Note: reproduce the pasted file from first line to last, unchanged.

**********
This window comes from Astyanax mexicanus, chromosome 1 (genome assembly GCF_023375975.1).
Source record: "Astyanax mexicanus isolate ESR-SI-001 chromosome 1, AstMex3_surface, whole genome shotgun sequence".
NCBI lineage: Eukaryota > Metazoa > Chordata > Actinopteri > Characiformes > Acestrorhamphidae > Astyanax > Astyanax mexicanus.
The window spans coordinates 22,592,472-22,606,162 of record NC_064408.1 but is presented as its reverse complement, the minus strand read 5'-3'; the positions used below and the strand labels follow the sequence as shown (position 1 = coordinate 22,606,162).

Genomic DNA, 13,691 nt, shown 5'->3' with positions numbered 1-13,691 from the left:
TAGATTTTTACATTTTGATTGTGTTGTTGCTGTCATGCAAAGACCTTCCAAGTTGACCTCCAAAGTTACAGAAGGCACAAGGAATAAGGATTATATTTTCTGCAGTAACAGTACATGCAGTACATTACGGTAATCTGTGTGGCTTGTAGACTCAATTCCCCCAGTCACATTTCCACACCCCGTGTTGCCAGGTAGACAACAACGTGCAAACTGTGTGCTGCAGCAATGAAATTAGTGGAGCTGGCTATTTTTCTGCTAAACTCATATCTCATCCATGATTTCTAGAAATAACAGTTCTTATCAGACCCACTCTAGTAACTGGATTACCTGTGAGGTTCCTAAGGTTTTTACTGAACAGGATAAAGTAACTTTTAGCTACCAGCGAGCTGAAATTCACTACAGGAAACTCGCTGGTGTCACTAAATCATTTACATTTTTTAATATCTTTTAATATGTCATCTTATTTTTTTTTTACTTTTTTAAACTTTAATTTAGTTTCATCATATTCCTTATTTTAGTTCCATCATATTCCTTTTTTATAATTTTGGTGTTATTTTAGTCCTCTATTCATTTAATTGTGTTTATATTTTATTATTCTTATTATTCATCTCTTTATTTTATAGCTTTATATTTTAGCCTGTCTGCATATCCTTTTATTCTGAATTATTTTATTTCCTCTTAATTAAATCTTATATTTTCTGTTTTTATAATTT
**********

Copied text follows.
This window comes from Astyanax mexicanus, chromosome 1 (genome assembly GCF_023375975.1).
Source record: "Astyanax mexicanus isolate ESR-SI-001 chromosome 1, AstMex3_surface, whole genome shotgun sequence".
NCBI lineage: Eukaryota > Metazoa > Chordata > Actinopteri > Characiformes > Acestrorhamphidae > Astyanax > Astyanax mexicanus.
The window spans coordinates 22,592,472-22,606,162 of record NC_064408.1 but is presented as its reverse complement, the minus strand read 5'-3'; the positions used below and the strand labels follow the sequence as shown (position 1 = coordinate 22,606,162).

Genomic DNA, 13,691 nt, shown 5'->3' with positions numbered 1-13,691 from the left:
TAGATTTTTACATTTTGATTGTGTTGTTGCTGTCATGCAAAGACCTTCCAAGTTGACCTCCAAAGTTACAGAAGGCACAAGGAATAAGGATTATATTTTCTGCAGTAACAGTACATGCAGTACATTACGGTAATCTGTGTGGCTTGTAGACTCAATTCCCCCAGTCACATTTCCACACCCCGTGTTGCCAGGTAGACAACAACGTGCAAACTGTGTGCTGCAGCAATGAAATTAGTGGAGCTGGCTATTTTTCTGCTAAACTCATATCTCATCCATGATTTCTAGAAATAACAGTTCTTATCAGACCCACTCTAGTAACTGGATTACCTGTGAGGTTCCTAAGGTTTTTACTGAACAGGATAAAGTAACTTTTAGCTACCAGCGAGCTGAAATTCACTACAGGAAACTCGCTGGTGTCACTAAATCATTTACATTTTTTAATATCTTTTAATATGTCATCTTATTTTTTTTTTACTTTTTTAAACTTTAATTTAGTTTCATCATATTCCTTATTTTAGTTCCATCATATTCCTTTTTTATAATTTTGGTGTTATTTTAGTCCTCTATTCATTTAATTGTGTTTATATTTTATTATTCTTATTATTCATCTCTTTATTTTATAGCTTTATATTTTAGCCTGTCTGCATATCCTTTTATTCTGAATTATTTTATTTCCTCTTAATTAAATCTTATATTTTCTGTTTTTATAATTT